It was business almost as usual today in the Prince of Wales Pub in London's East End. But not quite: There was going to be a royal wedding on the telly -- an attraction the pub has not been able to offer in five years.

Most of the patrons were lunch-hour regulars, but the wedding brought in a few not usually seen in this working-class establishment, including a man with a suit, necktie and briefcase, the only items of their kind in the place. "I was shopping in the neighborhood," he explained.

He stood out in a crowd of people dressed mostly in nondesigner denims and open-necked shirts or T-shirts. Most were on a first-name basis with Sue, the almost-pretty barmaid who bustled around opening bottles and drawing drinks on tap. When there was a lull in business, Sue chatted with a customer who sipped a Guinness, although "Budweiser" was printed on his T-shirt in big, red letters. A sign behind the bar advertised "Fresh Sandwiches," but none was ordered. Sue nibbled on a sandwich brought in by a friend from somewhere else.

The royal wedding procession appeared on the screen almost as soon as the pub opened for business at 11 a.m. The taped music that serves as a sort of sonic wallpaper surrounding the pub's chatter wasn't turned off, but, in the middle of a song by Diana Ross and the Supremes, the volume was sharply reduced so that the BBC announcer's description of the proceedings could be heard clearly.

In one corner, the view of the television screen was obstructed. Nobody sat there. In another corner, behind the bar, a dart game sat neglected; you couldn't throw darts and watch the wedding at the same time. A slot machine near the door was still doing a constant business, emitting an occasional clatter of falling coins when someone got lucky.

At the Horn of Plenty, down the street, the barmaid had to ask her patrons to "Please shut up," and you could hear occasional shouts of "Where's the garnets?" or "Kiss 'er, Andy." But the regulars in the Prince of Wales maintained their dignity. Some adopted an air of nonchalance, even opposition, to the panorama on the screen.

"There goes a bloody lot of money," said a skeptic with a heavy provincial accent, watching brightly decked-out horses and a royal carriage proceeding slowly across the screen. He subsided for a few minutes and then chimed in again: "And the party afterward, I suppose that's at taxpayers' expense, too . . . all that caviar."

A few seats away, a middle-aged couple sat together doing identical crossword puzzles in two copies of the Daily Mirror. Neatly folded out of sight was a headline that filled nearly half the tabloid paper's front page: "Fergie's Wedding Message to Andy: I'm All Woman."

"Well, that's three," said the woman, while her partner explained that she meant three of the queen's children married off. "One more to go." There was a tone of relief in her voice as she considered Prince Andrew's promise to keep himself only unto Sarah Ferguson.

"They picked the right day for all this," she said, looking at the pageantry on the screen. "If they had it on tomorrow, we'd be watching the test match an international cricket match in which England faces New Zealand today ."

But in spite of the apparently cool attitudes, the twin crossword puzzles sat neglected while the couple stared intently at the screen. Their skeptical neighbor craned his neck into an awkward position to watch the procession even as he muttered, "Does she have any money of her own? Isn't she marrying into something nice?"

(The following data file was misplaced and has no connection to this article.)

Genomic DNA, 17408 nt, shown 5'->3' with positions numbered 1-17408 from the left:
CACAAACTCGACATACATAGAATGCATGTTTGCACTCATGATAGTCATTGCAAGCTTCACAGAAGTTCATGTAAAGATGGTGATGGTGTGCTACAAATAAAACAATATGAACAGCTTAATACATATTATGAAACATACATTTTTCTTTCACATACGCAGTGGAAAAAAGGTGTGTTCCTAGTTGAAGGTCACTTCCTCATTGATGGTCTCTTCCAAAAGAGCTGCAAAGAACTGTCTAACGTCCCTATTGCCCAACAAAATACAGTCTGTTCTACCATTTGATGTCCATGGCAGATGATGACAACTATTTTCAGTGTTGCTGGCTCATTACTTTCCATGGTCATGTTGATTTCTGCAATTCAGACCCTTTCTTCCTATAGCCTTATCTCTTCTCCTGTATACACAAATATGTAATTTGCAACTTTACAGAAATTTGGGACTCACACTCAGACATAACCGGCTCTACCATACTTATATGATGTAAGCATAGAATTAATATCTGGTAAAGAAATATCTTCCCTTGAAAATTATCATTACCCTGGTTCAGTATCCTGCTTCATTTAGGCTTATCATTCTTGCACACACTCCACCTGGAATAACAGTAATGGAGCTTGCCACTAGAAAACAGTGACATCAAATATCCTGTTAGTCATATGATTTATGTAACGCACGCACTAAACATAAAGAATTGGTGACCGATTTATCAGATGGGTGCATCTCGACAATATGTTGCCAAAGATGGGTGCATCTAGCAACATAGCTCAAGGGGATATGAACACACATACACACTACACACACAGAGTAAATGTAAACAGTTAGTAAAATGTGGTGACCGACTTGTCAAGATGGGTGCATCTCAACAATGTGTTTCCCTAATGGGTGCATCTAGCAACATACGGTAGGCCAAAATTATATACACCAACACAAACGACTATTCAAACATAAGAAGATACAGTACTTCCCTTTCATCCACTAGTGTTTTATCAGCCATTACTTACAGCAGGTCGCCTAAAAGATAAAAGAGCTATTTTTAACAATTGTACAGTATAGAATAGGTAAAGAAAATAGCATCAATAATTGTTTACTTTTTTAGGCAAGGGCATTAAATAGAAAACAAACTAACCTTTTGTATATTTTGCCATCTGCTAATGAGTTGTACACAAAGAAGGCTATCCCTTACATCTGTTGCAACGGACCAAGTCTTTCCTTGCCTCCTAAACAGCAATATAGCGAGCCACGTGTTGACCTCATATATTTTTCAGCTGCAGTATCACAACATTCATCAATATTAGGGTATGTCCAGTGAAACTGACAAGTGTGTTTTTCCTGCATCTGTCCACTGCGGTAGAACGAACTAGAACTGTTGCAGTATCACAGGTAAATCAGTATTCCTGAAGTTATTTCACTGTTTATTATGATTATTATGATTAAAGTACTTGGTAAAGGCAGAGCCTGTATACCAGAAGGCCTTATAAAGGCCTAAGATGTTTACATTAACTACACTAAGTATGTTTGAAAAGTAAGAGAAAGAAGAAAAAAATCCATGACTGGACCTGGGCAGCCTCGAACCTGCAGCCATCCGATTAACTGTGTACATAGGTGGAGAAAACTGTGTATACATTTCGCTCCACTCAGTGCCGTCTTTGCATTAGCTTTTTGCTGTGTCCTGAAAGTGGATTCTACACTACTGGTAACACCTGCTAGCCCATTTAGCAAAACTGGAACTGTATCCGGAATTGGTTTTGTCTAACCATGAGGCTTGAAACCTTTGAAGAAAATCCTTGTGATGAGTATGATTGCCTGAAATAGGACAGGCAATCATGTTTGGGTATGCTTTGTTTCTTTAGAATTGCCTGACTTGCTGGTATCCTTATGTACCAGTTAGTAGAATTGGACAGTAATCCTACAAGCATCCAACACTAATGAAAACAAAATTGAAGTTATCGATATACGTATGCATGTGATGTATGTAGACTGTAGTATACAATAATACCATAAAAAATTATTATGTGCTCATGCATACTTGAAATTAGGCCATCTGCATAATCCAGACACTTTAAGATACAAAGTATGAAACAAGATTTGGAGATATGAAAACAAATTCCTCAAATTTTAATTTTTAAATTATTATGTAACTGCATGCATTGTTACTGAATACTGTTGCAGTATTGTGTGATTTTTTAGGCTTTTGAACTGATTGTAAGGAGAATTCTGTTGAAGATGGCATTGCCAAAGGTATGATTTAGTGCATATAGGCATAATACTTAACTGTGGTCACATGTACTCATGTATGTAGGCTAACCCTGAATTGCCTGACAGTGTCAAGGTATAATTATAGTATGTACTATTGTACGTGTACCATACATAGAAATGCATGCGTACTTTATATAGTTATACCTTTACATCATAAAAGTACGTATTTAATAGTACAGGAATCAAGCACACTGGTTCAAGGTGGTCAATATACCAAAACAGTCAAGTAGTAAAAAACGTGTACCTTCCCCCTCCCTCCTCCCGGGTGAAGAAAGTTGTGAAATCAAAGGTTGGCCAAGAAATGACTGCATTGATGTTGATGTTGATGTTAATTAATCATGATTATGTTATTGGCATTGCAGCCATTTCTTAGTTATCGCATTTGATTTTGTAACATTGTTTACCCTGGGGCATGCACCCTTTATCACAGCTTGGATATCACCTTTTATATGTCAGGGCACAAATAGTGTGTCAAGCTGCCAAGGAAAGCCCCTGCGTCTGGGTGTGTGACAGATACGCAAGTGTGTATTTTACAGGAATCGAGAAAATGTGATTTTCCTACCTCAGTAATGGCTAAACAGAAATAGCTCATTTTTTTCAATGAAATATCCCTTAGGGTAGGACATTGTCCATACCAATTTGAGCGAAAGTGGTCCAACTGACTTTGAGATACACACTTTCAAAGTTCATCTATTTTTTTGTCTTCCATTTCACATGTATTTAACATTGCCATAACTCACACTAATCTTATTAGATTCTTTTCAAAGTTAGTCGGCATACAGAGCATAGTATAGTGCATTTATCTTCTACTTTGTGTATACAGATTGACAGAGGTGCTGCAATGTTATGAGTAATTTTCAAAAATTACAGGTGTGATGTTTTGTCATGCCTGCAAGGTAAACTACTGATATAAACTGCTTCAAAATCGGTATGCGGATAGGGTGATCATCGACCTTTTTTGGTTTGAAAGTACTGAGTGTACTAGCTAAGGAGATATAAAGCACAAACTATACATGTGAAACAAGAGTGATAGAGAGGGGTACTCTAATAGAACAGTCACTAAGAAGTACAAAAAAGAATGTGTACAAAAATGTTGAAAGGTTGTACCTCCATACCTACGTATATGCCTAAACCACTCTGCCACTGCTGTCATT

Others were more positive. "It's right," said the man with the necktie. "The right thing to do, and they're doing it right. I think we all feel proud, and we should. People have come to London for this day from all over the country and even overseas, just to stand outside of Westminster Abbey and to be able, later, to say they were there. It's not as important as Charles and Diana five years ago; it doesn't affect the throne in the same way. But it's a fine ceremony, and they're doing it right."

He turned back to the screen, standing almost like a soldier at attention, a warm glass of beer held upright, unnoticed, in his hand.

"Are they married yet?" asked a voice from the corner. The slot machine ground to a stop, and the gambler stepped away, putting a few coins in his pocket, looking around for a better view of the screen. Now, the royal pair were at the altar, and suddenly the pub was silent. Nobody ordered a drink, and all service stopped; nearly all motion was suspended.

Sue put her sandwich down, set her left elbow on the bar and rested her chin in her cupped left hand. Her blue eyes gleamed like a child's in front of a Christmas tree; her face lit up in a wistful smile that stayed there throughout the exchange of vows.

Then as the Archbishop of Canterbury began to recite the concluding "whom God has joined together . . . " the mood changed, and she took another bite of her sandwich.

As Andrew and Sarah went off-camera to sign the registry, Felicity Lott began singing Mozart on television, with a curious counterpoint from Diana Ross, who could still be heard, very quietly, from the pub's loudspeaker. Two men got up from the bar and started a game of darts, and the room returned to its normal air of subdued chatter.

In a third corner, a young couple had stood, looking at one another more than at the screen and taking alternate sips from a single glass of light ale. Before they left, he whispered something inaudible in her ear and her reply could barely be heard by someone standing very close: "Well, it won't be as grand as that."

They began to walk out arm in arm, but at the narrow door they had to break up and go, one behind the other, back into the world outside. For a moment, that made them the shortest procession in England that day. But in their small way, they seemed to have caught the spirit of the occasion.